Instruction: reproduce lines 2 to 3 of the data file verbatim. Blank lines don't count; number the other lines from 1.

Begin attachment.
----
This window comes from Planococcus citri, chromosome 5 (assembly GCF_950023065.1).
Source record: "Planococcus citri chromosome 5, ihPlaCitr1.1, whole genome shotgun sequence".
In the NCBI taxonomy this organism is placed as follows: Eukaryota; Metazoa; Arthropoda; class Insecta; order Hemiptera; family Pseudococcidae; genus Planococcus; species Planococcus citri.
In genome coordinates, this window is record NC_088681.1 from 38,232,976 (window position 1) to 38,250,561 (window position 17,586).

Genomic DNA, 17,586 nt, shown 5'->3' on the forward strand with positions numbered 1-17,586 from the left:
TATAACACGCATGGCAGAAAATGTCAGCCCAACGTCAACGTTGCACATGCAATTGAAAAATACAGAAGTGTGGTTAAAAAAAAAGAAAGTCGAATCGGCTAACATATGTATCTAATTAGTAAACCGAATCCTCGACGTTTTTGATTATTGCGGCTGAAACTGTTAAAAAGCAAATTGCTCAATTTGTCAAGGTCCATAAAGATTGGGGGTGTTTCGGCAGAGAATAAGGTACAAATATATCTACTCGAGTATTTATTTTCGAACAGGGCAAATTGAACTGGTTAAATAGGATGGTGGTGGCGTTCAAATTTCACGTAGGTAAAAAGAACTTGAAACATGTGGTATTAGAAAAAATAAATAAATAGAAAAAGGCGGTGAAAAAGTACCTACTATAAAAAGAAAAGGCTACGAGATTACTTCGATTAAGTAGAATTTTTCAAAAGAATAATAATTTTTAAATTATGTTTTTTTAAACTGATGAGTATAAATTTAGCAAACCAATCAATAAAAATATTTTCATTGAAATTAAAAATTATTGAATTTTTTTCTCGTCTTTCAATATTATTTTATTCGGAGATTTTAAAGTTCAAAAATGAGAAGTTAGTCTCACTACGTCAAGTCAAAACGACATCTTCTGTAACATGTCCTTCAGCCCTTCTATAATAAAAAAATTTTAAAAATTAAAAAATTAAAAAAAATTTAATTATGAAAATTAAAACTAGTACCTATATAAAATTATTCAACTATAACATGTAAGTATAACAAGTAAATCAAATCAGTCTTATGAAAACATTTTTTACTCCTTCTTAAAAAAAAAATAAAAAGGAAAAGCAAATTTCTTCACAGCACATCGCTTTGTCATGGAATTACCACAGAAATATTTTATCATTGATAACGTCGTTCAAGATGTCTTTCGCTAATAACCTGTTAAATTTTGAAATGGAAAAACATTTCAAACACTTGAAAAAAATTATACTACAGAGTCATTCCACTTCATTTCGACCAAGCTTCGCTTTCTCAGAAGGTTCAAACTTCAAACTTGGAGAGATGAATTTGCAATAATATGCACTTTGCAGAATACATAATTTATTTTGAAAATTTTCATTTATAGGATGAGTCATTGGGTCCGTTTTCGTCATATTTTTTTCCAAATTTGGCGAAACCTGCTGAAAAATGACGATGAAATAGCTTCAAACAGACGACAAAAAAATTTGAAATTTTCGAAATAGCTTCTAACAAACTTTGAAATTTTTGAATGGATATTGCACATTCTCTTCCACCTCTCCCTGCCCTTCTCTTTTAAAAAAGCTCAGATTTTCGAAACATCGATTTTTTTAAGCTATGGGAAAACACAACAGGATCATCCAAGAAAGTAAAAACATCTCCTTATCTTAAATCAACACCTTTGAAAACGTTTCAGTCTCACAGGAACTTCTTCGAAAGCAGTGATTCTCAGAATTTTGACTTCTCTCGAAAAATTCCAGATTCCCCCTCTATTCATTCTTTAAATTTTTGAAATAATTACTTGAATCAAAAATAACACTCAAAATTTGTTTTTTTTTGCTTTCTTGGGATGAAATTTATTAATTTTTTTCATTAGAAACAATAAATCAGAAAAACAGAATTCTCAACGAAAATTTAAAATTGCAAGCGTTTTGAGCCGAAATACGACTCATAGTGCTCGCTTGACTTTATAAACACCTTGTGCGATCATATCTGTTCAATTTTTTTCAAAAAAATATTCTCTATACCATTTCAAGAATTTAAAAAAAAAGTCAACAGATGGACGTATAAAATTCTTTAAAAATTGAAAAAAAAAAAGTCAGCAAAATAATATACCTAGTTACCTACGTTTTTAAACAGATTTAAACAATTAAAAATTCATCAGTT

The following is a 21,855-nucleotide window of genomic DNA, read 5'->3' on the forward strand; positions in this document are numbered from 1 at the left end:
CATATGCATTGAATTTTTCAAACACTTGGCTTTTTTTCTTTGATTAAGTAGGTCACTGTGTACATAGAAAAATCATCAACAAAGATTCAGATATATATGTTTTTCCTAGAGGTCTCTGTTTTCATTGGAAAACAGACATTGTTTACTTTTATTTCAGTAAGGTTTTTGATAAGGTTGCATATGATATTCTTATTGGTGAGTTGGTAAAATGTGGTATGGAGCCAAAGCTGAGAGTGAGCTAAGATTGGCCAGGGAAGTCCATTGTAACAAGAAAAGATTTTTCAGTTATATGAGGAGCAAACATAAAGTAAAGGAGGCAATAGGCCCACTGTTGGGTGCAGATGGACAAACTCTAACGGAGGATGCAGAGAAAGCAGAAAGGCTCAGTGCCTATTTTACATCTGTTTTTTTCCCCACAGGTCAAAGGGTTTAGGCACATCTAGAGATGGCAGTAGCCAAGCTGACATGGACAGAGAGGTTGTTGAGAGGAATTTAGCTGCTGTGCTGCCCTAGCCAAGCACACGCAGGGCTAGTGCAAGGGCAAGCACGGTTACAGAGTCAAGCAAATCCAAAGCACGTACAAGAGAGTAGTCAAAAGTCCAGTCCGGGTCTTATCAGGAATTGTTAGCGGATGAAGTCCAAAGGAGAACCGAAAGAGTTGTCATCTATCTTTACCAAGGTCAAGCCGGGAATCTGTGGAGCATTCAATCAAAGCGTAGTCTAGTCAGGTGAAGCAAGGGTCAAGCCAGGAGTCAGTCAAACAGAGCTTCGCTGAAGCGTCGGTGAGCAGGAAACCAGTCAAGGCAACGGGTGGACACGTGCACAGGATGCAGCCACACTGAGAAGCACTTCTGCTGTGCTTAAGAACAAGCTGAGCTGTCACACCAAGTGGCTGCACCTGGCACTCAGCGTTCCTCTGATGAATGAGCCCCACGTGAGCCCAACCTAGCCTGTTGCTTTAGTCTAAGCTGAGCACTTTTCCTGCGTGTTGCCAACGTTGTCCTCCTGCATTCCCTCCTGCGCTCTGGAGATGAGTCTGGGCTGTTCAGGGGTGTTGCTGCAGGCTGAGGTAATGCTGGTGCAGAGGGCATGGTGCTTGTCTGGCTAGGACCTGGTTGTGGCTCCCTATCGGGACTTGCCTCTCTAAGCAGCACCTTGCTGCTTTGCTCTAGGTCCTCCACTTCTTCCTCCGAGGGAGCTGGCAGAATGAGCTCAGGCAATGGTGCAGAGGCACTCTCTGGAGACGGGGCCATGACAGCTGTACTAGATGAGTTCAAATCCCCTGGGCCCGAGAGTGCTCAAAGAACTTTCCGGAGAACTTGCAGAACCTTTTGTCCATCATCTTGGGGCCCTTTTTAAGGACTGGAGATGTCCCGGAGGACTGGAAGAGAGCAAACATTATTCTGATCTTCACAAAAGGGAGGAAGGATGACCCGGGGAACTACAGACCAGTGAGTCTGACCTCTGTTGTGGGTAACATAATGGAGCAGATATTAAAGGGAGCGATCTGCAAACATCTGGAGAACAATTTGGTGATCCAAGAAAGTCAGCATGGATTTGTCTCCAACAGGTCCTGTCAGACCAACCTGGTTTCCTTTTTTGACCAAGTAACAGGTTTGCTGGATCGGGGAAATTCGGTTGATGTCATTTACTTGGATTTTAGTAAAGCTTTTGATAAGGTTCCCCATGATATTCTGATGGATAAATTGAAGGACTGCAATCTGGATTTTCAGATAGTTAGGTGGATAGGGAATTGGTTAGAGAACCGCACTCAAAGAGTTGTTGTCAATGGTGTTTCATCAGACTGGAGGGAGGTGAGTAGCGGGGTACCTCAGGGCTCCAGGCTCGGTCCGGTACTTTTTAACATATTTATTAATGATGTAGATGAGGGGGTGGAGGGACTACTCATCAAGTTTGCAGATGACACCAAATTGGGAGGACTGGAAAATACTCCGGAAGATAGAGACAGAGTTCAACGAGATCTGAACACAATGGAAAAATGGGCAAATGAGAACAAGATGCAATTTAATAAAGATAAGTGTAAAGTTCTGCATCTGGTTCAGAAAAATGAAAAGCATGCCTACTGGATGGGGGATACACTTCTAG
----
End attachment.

Source record: "Planococcus citri chromosome 5, ihPlaCitr1.1, whole genome shotgun sequence".
In the NCBI taxonomy this organism is placed as follows: Eukaryota; Metazoa; Arthropoda; class Insecta; order Hemiptera; family Pseudococcidae; genus Planococcus; species Planococcus citri.